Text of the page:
Can Rejection Be Your Protection? Yes! | HuffPost Life
Rejection can be felt as if it were a physical pain. significantly when he had sexual conquest on his mind as a goal of the relationship. Rejection is painful; the part of the brain that reacts to physical pain is the same Ghosting – verb – “the practice of ending a personal relationship with universal truths about what rejection does to our emotional systems. Date, fall in love, or otherwise put yourself out there in this crazy world despite a few relationships that went on for too long (unavoidable), remained one chill little pill when it comes to love. and universal: self-perception, the influence of family history, choice, . But that's exactly how I know it's the truth.
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Because most of the time when we like someone, we go through the mental torture of wishing and hoping and wondering if they like us too.
The more I think about it, the more I want to live my romantic life the way I live all other parts of my life — direct and straightforward. The truth is I have recently become extremely tired of these silly games that people play when they are interested in others romantically. The whole thing actually bores me half-way to death and I really wish we could all make a universal pact to stop it.
But alas, the only person I can really change is myself. Being direct and honest with people about liking them will almost always bring out that fear of being rejected, as it should.
Why Being Directly Rejected Is A Good Thing | Thought Catalog
And rejection can make you feel temporarily insecure and filled with self-doubt — that is a reality. But the alternative is being stuck in a mental purgatory over whether someone likes you back or not. And one great thing rejection ought to teach you is to be kind but honest with people who you may not be interested in.
And to be mindful of not putting them through any mental purgatory either. Still, the greatest thing about rejection is that once you know, you know.
Hopefully, without any bitterness in your heart. Because you might run into someone who likes peaches one day.
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And it would really, really, suck if you lost out because you had become a bitter peach. The wound can lay under the surface of your dating life — wreaking havoc without your awareness. It can create physical pain, angry and aggressive urges, harm to self or others, and damage to our feeling of belongingness.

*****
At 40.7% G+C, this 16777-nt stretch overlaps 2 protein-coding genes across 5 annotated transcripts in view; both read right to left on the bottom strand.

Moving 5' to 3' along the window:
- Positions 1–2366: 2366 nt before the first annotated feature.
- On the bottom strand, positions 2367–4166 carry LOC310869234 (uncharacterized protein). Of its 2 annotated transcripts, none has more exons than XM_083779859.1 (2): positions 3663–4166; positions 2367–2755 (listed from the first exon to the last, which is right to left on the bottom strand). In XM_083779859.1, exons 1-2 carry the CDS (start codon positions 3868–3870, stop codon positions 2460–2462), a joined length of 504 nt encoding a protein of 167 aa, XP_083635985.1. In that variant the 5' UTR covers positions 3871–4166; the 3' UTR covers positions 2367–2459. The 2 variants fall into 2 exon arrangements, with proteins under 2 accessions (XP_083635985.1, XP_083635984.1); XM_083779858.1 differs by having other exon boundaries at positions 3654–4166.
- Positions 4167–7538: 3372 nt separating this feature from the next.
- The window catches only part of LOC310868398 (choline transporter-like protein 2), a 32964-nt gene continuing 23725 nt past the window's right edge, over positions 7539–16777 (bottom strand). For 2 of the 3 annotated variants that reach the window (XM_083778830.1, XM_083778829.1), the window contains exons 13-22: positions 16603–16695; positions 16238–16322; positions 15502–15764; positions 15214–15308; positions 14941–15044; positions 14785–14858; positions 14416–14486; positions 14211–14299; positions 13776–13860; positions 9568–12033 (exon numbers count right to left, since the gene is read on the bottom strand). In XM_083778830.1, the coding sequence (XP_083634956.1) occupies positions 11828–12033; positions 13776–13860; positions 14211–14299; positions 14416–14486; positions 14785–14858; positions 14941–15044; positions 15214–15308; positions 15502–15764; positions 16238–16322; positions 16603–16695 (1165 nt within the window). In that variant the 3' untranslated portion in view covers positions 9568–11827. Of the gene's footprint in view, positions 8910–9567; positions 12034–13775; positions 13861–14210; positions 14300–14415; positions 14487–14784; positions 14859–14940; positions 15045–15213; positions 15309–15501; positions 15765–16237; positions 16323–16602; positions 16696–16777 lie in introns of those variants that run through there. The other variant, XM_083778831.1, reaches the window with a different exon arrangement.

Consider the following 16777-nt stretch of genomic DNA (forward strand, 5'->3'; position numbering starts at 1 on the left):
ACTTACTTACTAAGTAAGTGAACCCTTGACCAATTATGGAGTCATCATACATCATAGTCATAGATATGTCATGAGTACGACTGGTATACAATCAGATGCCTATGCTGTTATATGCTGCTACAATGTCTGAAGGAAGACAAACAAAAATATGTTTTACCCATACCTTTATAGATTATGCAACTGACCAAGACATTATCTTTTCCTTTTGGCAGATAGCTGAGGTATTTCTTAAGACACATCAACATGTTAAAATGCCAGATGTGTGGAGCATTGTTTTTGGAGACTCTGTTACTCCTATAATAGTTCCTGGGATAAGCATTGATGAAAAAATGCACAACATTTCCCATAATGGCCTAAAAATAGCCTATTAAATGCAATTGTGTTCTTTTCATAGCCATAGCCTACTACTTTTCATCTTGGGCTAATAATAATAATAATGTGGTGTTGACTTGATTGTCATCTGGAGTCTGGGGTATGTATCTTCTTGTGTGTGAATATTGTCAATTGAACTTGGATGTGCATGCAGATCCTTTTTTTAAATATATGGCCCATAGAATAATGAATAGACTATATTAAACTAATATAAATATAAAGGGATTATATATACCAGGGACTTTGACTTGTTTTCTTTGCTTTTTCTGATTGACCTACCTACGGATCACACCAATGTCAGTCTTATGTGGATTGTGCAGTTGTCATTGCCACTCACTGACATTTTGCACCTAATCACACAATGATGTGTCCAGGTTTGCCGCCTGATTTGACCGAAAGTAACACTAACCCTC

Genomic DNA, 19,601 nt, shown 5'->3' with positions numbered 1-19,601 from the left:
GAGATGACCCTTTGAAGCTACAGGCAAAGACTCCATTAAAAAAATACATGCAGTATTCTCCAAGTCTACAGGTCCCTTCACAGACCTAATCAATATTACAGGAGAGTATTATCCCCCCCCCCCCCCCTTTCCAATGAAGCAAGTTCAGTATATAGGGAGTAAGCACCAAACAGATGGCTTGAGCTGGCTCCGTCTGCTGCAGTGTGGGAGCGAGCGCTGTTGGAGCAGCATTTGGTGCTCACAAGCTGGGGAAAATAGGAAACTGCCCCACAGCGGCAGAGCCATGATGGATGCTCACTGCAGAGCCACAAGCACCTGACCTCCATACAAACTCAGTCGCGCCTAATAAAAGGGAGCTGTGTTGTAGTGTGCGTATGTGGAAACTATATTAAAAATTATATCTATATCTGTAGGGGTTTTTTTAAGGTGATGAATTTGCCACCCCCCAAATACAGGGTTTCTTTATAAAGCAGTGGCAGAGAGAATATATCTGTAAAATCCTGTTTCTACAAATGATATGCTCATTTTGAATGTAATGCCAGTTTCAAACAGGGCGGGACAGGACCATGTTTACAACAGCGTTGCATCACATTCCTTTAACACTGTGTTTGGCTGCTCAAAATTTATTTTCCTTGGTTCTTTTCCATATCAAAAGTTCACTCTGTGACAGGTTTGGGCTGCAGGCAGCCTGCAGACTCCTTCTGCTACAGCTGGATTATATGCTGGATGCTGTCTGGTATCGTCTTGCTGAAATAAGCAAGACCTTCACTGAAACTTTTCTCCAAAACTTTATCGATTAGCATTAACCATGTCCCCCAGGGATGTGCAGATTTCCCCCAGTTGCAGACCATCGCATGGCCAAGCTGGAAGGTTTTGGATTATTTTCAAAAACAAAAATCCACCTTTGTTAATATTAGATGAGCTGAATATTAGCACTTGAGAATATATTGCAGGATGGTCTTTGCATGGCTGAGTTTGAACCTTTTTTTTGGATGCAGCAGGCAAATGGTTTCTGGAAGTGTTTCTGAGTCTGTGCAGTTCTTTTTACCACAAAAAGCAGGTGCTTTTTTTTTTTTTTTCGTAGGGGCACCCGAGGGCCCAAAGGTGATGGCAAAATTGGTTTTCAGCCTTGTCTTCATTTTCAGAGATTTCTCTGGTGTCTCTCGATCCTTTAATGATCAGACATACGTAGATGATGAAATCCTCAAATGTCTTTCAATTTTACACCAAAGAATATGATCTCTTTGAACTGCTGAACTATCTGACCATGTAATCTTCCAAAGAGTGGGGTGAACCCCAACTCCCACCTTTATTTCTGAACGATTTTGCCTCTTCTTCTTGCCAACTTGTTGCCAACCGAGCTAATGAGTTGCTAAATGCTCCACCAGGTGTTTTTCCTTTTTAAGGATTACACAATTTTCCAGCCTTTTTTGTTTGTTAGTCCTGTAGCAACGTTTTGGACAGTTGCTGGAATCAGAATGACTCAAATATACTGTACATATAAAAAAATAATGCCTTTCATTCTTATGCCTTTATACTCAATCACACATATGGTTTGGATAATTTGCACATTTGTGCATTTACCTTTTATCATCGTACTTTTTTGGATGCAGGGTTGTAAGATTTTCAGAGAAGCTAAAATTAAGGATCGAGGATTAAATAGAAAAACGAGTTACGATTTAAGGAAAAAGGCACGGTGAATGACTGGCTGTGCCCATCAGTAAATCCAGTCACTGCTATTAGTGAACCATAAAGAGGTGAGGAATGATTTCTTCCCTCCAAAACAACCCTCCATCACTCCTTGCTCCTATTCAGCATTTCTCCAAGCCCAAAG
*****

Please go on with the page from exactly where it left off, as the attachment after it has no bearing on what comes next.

Again, everyone is unique in this process, however, we all are human, and there are certain universal truths about what rejection does to our emotional systems. Read the list below and find the ones that resonate. Surround yourself with a positive support system.
Rejection is a rupture in human connection, what a better time then to add positive emotional support from others.
Thinking clearly can be difficult in the wake of a rejection.
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A study found that merely being asked about a rejection significantly affected the score on tests of IQ, memory, reasoning, and decision making. The problem with this is that we tend to over-personalize or over-generalize the rejection, creating a self-critical lens. Then, next to each statement write a counterargument.
Have these handy for when they pop up in your mind so you can immediately argue against the postulation. Remind yourself of your worth and positive qualities. This can be difficult for most people, but reminding yourself of your positive qualities can help balance any self-critical thoughts.
Whether its upping your time at the gym or reading articles by Adam Lencioni, being proactive in working on yourself has been shown to be one of the best things to do after a rejection. This is not about making up for a lack of self-worth, but to boost a general sense of confidence moving forward. The feelings we get from unrequited love is extremely normal. Use Your Own Experiences. Think back on how you were able to heal and move on.
Let Yourself Grieve Without Judgment. Grief is one of our hard-wired, core emotions.